In The Revolution of the Ordinary (2017), literary historian Toril Moi articulates a perspective based on the same problem: if a society loses its faith in language, it also loses its grip on reality. Through the philosophy of everyday language—which perceives language as statements, i.e. actions in the world—Moi reintroduces what she perceives as a radical, critical potential that has remained latent in an outdated theoretical framework. It consists of a belief in the power of example, an insistence on a theory that dares to present itself through details, and a trust in the world and in the relations of language. “In modern society, a person risks living his or her whole life in unreality if he or she does not learn to see … If we do not direct our attention towards the world around us, we will either remain empty, or completely predictable”, writes Moi.
I’ve always considered myself to be portraying an over-reality—reality amplified into something greater. When I first shot Two Men and a Sheep (1995), I had just moved to Stockholm. I had little money but a lot of time so when a pet fair was organized in Kungsträdgården, I went along. There, I witnessed a scene: two men sat with a sheep in a pen, cuddling it. I felt intuitively that I had to stage that. It’s very important for me to find the right people to work with, who are open to what I want to do. I am always very clear in my instructions so that they are prepared for the scenario that will be unfolding, and often, as in the case of this video, everything happens in one take.
I funded Two Men and a Sheep by sending out a letter to men in the art world asking them to support a project about men and tenderness. By contributing SEK 100, they would receive a signed photograph of the event, I promised them anonymity and that they would later know where the project would take place. 72 men sent money, which funded the work. An open invitation was sent out to a venue in Östermalm, where I had set up a surveillance camera in the ceiling. The event went on for four hours. The two men in the pen were instructed to keep petting the sheep and not leave the area. I was not present in the room but could follow what was happening via a monitor in a side room. I wanted the visitors to be confronted with their own reaction, not to meet me, the one who had the potential to explain what was going on. I liked the ambivalence and the fact that the audience became part of the work. There is also something kinky about the whole situation. In retrospect, I have realized how many different levels there are in this work, but I did it without thinking too much, it was hand before thought!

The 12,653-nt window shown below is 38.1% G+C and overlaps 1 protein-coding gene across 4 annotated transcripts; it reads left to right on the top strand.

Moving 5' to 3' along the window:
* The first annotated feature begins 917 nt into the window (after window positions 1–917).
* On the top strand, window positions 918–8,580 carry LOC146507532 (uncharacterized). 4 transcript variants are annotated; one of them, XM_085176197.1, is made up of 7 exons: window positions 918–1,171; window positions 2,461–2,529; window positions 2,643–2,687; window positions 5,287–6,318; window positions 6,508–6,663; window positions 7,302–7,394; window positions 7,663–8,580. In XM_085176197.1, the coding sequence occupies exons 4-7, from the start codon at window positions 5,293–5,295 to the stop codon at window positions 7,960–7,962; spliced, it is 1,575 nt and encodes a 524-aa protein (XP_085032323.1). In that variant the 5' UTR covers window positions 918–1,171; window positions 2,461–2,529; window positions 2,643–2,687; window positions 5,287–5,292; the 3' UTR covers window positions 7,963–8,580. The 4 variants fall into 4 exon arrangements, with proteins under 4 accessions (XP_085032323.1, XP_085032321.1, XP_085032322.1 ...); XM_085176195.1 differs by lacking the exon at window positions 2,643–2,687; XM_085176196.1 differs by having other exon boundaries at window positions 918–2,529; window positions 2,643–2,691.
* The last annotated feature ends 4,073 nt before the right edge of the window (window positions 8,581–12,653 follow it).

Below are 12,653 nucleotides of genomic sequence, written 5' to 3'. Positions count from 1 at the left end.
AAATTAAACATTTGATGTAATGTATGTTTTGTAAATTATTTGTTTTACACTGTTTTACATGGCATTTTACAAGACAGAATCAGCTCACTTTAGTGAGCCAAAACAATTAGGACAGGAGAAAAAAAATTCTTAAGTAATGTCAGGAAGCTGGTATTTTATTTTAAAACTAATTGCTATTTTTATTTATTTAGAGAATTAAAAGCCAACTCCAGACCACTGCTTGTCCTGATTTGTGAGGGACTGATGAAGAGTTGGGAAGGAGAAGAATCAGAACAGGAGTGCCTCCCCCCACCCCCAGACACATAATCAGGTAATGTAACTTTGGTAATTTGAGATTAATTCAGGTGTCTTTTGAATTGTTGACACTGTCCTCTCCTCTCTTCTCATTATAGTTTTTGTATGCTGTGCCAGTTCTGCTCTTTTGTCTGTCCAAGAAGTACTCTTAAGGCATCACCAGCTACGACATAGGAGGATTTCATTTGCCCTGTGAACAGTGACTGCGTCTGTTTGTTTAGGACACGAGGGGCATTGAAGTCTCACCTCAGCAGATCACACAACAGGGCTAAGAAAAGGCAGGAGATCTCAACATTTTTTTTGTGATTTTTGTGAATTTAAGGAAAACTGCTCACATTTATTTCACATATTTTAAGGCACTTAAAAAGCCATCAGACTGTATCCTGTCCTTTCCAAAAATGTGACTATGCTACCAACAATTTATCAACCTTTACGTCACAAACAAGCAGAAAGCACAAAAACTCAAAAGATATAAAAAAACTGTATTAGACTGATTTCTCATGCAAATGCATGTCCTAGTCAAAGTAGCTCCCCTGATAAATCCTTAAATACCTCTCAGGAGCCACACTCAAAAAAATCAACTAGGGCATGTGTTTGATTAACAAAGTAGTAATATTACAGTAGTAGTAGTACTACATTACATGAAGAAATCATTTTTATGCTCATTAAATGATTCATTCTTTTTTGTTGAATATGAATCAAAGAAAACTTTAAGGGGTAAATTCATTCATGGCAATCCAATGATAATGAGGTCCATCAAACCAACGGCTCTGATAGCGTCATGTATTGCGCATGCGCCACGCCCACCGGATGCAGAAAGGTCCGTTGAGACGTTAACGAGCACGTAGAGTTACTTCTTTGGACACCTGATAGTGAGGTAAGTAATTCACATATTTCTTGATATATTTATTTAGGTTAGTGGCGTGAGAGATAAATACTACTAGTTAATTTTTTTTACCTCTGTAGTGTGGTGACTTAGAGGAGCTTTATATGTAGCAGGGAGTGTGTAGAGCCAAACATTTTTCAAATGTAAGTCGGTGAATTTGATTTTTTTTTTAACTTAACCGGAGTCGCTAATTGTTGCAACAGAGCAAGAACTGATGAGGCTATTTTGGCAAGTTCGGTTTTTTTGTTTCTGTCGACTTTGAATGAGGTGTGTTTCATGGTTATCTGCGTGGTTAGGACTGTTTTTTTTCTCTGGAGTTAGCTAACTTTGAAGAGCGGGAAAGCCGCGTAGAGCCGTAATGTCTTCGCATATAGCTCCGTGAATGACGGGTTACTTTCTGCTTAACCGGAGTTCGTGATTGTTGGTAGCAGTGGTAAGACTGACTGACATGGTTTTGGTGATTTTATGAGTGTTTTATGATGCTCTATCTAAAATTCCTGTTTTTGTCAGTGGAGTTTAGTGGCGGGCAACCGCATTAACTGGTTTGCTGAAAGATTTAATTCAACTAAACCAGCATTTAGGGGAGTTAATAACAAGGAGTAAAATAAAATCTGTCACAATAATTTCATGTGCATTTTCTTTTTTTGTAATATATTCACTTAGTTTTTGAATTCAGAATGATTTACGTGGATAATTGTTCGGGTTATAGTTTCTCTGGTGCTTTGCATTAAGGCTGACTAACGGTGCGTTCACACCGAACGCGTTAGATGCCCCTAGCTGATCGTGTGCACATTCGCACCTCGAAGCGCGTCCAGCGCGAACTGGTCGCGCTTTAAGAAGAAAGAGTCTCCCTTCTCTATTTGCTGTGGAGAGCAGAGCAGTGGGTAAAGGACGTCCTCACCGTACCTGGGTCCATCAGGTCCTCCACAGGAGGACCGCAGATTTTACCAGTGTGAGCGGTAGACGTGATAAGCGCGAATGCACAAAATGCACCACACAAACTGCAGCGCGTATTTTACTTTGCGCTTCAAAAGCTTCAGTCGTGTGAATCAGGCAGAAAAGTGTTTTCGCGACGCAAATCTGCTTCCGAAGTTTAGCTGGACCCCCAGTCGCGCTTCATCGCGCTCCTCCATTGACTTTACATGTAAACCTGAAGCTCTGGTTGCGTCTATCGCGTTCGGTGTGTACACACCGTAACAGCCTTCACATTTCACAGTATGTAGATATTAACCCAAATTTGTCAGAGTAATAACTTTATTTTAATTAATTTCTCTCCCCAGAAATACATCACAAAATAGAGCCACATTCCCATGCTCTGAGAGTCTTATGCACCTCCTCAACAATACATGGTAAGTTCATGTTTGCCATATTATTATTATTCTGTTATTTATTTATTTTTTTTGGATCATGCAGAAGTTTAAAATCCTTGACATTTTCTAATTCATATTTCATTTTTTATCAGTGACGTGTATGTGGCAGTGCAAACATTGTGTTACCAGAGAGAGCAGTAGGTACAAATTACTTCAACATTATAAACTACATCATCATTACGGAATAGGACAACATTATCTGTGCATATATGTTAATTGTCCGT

The work was later performed in Berlin and London. According to the artist, the repetition of its structure should not be seen as a repetition of an event but as an exploration over time, where the scene will be played out differently each time, depending on the different actors, the audience and the location. The work’s premise relies on a degree of unpredictability. The German version, for example, involved one of the two men having an outburst: he started shouting at the surveillance camera (the artist) that he felt trapped and exploited. Actually, the power relationship suddenly became very physically tangible, the premise of the work became provocative. Everything that happened was captured on tape and became part of the work.
“The ‘human scale’ or humanistic standard proper to ordinary life and conduct seems misplaced when applied to art. It oversimplifies,” writes Susan Sontag in her essay ”The Pornographic Imagination” (1967). Sontag argues that the role of the artist is to transgress the boundaries of the conventional socially functional mode of interaction regulated by moral obligation. To instead venture out into the outer limits of consciousness and then, through the art they produce, report back on what they have experienced out there.
In this report, focussed upon the turn of the millennium, I have looked at the art produced by three artists and the situations they evoked with the support of the camera. What I have found is that these three artists — Axel Petersén, Annika Ström and Annika Eriksson — all share a curiosity regarding the social potential and dominance of video, but also its capacity to act as a shield in a charged situation. The presence of the video camera creates an uncertain moral situation whose unpredictable outcome also sharpens the presence of the viewer.